6 years ago, this hockey team made a move that is still worth highlighting as it is a perfect example of the interaction with fans that benefits both parties. The club embedded an RFID chip into the sleeve of all season ticket holders’ jerseys. By wearing their team’s jersey to a game, that fan automatically receives a discount in the club store and on all other retail stands. The stadium then becomes flooded with the team colours, which enhances the overall experience on the day and in turn leads to more season ticket sales.

Atlanta Braves (baseball): Creating memories – 

“Above all, create memories,” Brad Meriwether, Director of Consumer Marketing for the Braves advised a recent fan engagement conference (SFEC) in Atlanta. “We create environments for our fans to share, and if it’s memorable, it’s shareable.” As the team prepared to bid a fond farewell to their home pitch, Turner Field, the Braves players took to the field one last time, to take selfies with their loyal fans. This was a unique experience for the fans and set up to be eminently shareable.

Manchester City (football): High-speed wireless internet – 

If you want your fans to interact with social media at a game, you need to make sure that they can. The Ethihad stadium has high speed wireless internet access, enabling fans to share their experience on social media, during the games. This is something that more grounds, such as Celtic Park, are now picking up on.

Tour de France (cycling): Data predictions – 

Until a few years ago, the only way to find out the real-time information from this iconic race was from a chalkboard carried by a passenger on a motorbike travelling just ahead of the riders. Dimension Data, one of the team sponsors, has this year enabled data to be relayed to TV viewers within seconds thanks to the GPS and radio frequency chips carried on lightweight sensors attached to each bike. This provides intriguing insights into all aspects of the race, including individual moments such as high-speed collisions.

Notre Dame (college basketball): Emotional content – 

Connecting with fans on an emotional level can be very powerful. The Notre Dame college basketball team last year set up a re-union for one of their players with his brother who had been serving in the armed forces overseas. The player thought his brother was watching via video but, as he and the crowd then learnt, his brother had made it to the game. The reunion was captured on 6 cameras covering all angles and edited within less than an hour so that they could share it on social media quickly while the mood was still euphoric.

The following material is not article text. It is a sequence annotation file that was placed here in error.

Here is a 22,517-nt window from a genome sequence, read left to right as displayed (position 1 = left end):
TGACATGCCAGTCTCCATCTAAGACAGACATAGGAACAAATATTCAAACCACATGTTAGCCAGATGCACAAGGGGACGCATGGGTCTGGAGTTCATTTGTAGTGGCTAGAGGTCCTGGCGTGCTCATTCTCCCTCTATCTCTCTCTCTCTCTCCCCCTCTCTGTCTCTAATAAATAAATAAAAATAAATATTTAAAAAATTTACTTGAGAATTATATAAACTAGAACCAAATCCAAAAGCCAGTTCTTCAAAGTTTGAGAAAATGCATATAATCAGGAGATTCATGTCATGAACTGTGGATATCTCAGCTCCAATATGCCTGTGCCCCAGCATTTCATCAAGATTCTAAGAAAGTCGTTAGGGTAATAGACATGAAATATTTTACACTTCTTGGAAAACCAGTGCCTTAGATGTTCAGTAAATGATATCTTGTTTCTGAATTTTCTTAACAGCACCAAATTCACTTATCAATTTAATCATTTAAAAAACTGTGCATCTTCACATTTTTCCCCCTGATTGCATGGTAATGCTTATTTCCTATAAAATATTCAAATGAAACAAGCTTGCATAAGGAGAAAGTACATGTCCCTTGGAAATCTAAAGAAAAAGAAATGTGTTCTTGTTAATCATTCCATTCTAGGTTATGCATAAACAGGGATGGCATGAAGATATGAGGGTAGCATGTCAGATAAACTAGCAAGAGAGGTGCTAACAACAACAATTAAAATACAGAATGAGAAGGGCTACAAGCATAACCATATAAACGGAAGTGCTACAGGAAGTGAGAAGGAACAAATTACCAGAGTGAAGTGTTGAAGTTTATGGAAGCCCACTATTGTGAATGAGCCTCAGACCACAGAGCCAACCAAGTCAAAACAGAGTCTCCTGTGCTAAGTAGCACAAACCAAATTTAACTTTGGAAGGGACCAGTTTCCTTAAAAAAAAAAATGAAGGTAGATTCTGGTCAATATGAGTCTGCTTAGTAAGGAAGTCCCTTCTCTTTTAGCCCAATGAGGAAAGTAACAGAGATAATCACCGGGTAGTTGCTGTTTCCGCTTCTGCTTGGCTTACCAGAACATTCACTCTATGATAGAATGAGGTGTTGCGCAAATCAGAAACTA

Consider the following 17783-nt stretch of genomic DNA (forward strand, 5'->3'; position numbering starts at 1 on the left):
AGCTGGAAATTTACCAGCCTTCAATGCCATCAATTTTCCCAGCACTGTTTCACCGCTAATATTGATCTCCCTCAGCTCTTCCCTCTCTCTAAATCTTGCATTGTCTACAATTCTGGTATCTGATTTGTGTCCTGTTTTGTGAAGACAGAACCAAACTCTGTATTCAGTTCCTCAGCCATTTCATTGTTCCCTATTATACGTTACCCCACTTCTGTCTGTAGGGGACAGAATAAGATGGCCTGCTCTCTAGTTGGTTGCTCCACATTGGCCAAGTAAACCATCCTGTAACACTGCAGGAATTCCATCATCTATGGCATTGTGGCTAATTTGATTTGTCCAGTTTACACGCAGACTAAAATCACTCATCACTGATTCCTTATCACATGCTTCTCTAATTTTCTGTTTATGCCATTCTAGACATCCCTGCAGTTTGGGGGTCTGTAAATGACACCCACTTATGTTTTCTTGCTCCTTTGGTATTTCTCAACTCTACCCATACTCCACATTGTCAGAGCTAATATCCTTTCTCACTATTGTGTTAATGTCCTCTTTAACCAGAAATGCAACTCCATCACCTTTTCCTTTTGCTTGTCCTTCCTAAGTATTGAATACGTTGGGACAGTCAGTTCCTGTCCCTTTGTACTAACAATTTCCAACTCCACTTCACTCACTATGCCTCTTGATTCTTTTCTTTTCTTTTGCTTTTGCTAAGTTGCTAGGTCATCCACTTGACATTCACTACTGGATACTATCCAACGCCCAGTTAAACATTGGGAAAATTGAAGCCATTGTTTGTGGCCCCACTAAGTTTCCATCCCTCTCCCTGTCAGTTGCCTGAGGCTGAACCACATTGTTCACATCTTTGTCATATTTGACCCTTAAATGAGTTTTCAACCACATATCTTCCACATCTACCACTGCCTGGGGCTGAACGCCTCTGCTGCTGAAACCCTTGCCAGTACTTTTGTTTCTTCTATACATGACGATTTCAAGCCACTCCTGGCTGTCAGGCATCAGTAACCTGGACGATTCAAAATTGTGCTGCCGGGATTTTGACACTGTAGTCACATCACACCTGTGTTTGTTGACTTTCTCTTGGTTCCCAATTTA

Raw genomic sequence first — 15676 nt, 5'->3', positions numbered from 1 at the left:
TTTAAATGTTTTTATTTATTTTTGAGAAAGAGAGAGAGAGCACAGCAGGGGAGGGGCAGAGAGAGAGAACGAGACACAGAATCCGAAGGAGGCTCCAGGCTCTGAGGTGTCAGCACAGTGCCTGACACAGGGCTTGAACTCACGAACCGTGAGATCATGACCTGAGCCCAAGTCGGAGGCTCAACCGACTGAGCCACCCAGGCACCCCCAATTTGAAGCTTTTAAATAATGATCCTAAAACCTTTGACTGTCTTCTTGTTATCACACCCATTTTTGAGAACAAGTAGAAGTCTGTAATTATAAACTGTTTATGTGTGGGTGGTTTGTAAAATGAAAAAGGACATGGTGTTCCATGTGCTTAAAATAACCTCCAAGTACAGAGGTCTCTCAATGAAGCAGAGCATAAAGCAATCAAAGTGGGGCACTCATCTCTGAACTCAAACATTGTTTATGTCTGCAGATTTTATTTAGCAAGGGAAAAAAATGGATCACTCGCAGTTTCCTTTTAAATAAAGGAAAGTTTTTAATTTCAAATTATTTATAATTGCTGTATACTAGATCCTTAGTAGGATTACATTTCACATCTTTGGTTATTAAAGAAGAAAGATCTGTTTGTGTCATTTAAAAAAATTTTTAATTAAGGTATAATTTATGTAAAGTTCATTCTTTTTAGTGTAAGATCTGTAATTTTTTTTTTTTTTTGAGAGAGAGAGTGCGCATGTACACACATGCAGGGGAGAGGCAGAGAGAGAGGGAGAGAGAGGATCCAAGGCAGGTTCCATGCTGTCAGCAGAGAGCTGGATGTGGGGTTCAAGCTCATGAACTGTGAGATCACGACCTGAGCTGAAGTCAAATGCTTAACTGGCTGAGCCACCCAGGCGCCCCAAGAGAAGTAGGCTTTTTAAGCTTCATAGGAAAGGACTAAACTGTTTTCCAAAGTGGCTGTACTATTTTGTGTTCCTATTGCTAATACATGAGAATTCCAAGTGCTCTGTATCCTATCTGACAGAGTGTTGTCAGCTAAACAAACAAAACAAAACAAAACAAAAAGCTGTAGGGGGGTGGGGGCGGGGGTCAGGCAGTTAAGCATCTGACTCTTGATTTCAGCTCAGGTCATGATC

https://twitter.com/NDmbb/status/811039990276911106

AS Roma (football): Fan-designed website – 

The European football club’s new website content is based on suggestions from fans of what they want after they were asked and their responses listened to. As a result, the club has a website that it already knows caters for some of its fans requirements and is more likely to see increased engagement with the site and its income-generating potential.

ECB (cricket): Fan app – 

Ok so we know this one more than most as our talented team here at the Other Media studio are behind this app. The reason we felt it worthy of a mention is the move to integrate video clips into the in-play score updates. For those watching from a TV, replays are something that catch your attention when you’ve likely got a second screen open. When your app is that second screen, you want to know everything about what happened in that moment. Well here you can.

What all of these examples have in common is that they are offering something of value to the fan, the supporter, the spectator and involving them deeper in the sport, the event, the moment. This, in turn, provides exposure, and/or data, for the club.

What should you be doing to engage fans?

You need to be looking at the four areas that we have identified, and thinking about how you are interacting with fans at and away from the sporting venue and on match/event days and non-match/event days alike. And then…

  • Make experiences shareable to maximise social media impact
  • Ensure the means to share – be that apps that connect easily with social media or providing a fast, free internet connection
  • Listen to your fans
  • Acknowledge, thank and reward fans
  • Collaborate with your partners, such as sponsors, ancillary service providers.
  • Data, data, data. Gather it and use it to tailor what you offer to your fans’ needs.

A better understanding of a consumer of a brand is powerful in shaping future interactions with that consumer. What many retail brands are starting to do very well is to use data to understand customers’ behaviours and tailor offers to them to incentivise them to make further purchases. Targeted offers can really help to build brand loyalty and is a thank you to a consumer for their custom. Sports clubs and events can learn from this and apply some of the same logic to understanding and better engaging their supporters.

Social media is still going to be at the heart of much of the fan experience and must not be neglected. Through the sharing of moments that the fan in the stadium has really connected with, the club can bring some of the atmosphere to the fan who is following remotely.

By building experiences around the match days and away from the stadia, fans really start to feel part of something.